Gifts from the stars

How a cosmic collision produced metals on Earth



Date: December 25, 2017
Weizmann Direct Issue 9
Credit: LIGO

Credit: LIGO

One day last summer—August 17 to be exact—was a big day for astronomy. On that day, scientists witnessed the massive collision of two neutron stars, the densest objects in the universe besides black holes. The event provided the first detailed look at what Einstein predicted 100 years ago: that “ripples” in the fabric of space-time will be produced when a massive object—such as a star—is accelerated or otherwise disturbed.

But while experimental confirmation of Einstein’s so-called “gravitational waves” theory earned scientists the 2017 Nobel Prize, the bright, fast-fading flash of this latest collision produced something even more valuable: a wealth of data that is helping astronomers answer basic questions about the origins of the universe, as well as the basic elements from which the universe is constructed.

At the Weizmann Institute, examination of electromagnetic radiation produced by August’s neutron star collision is helping to explain how relatively rare heavy elements, such as iodine, uranium and gold, may have been created.

Neutron stars are extremely heavy, yet tiny for a star—just 10 km across—and can appear as rotating two-star systems that generate gravitational waves. Emission of such waves, as well as other forms of radiation, causes star systems to lose energy, and it has long been predicted that neutron star pairs will eventually move closer, then collapse into each other. So when signs of this type of collapse appeared, a team of scientists from the Department of Particle Physics and Astrophysics including Prof. Avishay Gal-Yam, Prof. Eran Ofek, Prof. Eli Waxman, and Dr. Doron Kushnir got right to work, measuring the electromagnetic “fingerprint” of this cosmic event.

“The first gravitational waves were detected in 2015 as a result of the collision of two black holes—stars with a gravitational field so intense that no matter or radiation can escape,” Prof. Gal-Yam says. “Neutron stars, on the other hand, are slightly less dense, so when they collide they emit gravitational waves as well as a wide range of electromagnetic emissions, from gamma rays, to X-ray, to ultraviolet, infrared, and even radio. Decoding these messages taught us something interesting about the formation of heavy metals, elements that have one common chemical characteristic: a high ratio of neutrons, as opposed to protons, in the atomic nucleus.”

Scientists have hypothesized that heavy metals are formed somewhere in the universe where there is an over-abundance of neutrons, and neutron stars—which, as one might suspect, are made mostly of neutrons—was a likely candidate. Using spectroscopy, a measuring technique which analyzes how atoms absorb and emit different types of radiation, Prof. Gal-Yam studied the emissions produced by the recent neutron star mash-up, and found spectroscopic profiles matching those of rare heavy metal elements. This, he says, provides convincing evidence that such elements came into being as a result of this long-ago stellar collision, in a galaxy far, far away.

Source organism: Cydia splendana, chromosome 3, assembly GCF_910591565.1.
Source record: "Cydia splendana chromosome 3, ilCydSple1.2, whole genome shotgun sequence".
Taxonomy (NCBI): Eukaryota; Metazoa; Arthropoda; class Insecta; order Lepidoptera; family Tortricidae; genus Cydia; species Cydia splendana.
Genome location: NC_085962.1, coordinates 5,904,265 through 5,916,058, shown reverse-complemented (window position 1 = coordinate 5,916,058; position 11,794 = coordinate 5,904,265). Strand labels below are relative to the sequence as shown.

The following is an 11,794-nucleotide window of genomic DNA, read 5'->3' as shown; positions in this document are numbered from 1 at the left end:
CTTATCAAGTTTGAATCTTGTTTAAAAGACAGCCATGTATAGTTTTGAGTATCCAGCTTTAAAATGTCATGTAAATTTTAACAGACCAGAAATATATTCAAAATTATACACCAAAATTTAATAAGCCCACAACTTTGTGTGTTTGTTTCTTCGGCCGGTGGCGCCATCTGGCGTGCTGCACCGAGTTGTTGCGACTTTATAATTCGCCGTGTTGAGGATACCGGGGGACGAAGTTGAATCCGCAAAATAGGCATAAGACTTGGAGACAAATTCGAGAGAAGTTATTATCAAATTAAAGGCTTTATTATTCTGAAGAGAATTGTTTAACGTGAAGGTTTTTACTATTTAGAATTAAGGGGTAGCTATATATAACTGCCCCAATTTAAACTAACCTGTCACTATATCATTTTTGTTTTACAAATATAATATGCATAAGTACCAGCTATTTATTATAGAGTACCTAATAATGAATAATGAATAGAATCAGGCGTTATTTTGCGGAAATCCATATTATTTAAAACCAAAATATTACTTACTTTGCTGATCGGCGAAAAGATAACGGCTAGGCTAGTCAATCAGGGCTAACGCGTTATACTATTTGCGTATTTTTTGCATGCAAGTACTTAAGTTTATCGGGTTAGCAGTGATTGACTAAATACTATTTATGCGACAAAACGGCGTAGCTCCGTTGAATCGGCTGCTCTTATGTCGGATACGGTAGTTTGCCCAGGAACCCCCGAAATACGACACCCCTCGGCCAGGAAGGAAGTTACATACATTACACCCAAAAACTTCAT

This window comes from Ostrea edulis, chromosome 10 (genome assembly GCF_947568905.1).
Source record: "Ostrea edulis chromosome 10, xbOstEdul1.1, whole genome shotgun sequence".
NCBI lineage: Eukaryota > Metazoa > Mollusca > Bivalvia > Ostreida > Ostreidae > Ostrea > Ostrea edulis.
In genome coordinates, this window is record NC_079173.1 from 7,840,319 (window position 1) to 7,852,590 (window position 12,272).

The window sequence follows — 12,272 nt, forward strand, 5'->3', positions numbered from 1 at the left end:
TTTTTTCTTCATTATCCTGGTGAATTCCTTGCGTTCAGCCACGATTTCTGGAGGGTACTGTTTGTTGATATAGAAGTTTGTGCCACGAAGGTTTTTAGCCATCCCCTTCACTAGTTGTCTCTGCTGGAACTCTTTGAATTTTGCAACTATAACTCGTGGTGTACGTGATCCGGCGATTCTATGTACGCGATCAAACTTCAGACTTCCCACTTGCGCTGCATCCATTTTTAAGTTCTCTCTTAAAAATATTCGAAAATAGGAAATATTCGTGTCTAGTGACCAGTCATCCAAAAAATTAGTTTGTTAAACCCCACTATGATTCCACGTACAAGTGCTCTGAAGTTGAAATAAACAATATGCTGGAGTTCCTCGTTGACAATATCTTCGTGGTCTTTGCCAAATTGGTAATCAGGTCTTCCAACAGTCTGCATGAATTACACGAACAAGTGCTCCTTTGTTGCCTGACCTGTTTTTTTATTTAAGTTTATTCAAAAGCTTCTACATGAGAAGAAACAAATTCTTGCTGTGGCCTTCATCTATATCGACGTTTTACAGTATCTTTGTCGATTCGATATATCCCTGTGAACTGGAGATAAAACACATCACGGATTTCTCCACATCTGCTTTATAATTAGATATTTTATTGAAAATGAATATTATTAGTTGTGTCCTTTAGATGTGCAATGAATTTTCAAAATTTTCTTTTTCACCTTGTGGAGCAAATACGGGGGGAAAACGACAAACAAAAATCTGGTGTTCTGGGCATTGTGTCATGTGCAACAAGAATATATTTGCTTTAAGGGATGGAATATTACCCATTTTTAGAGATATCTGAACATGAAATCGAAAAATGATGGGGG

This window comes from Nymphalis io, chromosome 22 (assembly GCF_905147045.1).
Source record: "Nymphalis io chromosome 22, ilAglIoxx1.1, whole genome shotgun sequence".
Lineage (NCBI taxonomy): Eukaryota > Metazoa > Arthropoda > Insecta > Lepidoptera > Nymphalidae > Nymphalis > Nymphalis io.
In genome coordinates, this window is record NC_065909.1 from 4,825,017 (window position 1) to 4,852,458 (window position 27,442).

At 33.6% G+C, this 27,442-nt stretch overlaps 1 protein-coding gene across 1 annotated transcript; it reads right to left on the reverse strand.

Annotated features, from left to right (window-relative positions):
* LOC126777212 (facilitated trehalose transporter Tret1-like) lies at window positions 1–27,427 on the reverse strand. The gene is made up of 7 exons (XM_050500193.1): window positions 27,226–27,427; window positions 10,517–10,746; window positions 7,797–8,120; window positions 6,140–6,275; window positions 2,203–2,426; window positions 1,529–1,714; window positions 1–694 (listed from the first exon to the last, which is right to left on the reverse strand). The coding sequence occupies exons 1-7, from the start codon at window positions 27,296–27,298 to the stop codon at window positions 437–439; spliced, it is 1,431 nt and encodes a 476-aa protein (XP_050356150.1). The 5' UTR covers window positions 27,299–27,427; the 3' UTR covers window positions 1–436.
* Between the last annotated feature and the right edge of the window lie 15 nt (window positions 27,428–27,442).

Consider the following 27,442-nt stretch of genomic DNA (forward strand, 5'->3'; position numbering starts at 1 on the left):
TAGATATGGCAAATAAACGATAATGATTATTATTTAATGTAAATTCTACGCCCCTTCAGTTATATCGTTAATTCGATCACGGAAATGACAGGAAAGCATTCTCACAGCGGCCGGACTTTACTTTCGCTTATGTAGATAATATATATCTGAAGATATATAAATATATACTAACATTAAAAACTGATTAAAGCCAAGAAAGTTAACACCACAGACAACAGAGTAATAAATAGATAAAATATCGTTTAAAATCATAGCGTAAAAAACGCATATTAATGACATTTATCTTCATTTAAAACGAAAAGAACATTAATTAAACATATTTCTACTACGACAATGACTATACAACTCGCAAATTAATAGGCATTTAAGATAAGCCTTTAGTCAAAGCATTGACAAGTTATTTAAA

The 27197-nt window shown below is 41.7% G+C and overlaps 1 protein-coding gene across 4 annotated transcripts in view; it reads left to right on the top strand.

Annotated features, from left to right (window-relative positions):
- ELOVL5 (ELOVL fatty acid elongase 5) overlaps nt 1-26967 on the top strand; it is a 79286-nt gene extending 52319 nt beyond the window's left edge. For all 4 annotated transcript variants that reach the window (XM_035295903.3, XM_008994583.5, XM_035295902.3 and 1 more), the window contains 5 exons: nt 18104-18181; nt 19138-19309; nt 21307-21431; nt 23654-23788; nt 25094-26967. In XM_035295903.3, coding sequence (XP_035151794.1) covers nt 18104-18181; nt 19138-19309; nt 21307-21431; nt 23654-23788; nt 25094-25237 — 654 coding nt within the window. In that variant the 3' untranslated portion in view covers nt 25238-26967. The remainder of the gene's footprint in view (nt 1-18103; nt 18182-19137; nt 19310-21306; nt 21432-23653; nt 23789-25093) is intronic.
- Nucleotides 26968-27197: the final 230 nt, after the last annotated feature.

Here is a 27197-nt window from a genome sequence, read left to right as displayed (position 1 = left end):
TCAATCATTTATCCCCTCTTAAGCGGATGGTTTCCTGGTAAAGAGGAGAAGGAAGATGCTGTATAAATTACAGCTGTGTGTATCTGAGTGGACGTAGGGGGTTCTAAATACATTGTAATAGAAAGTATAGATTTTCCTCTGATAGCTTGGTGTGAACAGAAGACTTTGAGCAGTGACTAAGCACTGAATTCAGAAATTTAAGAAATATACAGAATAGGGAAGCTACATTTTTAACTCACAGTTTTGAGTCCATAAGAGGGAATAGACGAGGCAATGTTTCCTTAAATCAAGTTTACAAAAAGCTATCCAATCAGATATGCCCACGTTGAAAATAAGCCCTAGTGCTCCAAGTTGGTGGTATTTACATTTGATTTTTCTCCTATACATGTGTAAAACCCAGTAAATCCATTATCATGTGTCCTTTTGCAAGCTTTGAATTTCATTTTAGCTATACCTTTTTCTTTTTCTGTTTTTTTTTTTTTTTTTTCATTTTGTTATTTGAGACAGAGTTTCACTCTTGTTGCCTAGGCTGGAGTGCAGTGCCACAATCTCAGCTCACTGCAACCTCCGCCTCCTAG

“The collapse of this pair of neutron stars occurred 100 million years ago, but with detection technologies improving all the time, I believe we won’t have to wait an additional 100 million years for another event to examine,” Prof. Gal-Yam says. “In the meantime, our team at the Weizmann Institute—like astrophysicists all over the world—has plenty to learn from this one.”

Prof. Avishay Gal-Yam is supported by the Deloro Institute for Advanced Research in Space and Optics, Paul and Tina Gardner, and the European Research Council. He is a recipient of the Helen and Martin Kimmel Award for Innovative Investigation. Prof. Eran Ofek is supported by the André Deloro Institute for Space and Optics Research, Paul and Tina Gardner, and Ilan Gluzman. Prof. Eli Waxman is supported by the Nella and Leon Benoziyo Center for Astrophysics which he heads, the Schwartz/Reisman Institute for Theoretical Physics which he heads; and he is the incumbent of the Max Planck Professorial Chair of Quantum Physics. Dr. Doron Kushnir is supported by the Abramson Family Center for Young Scientists.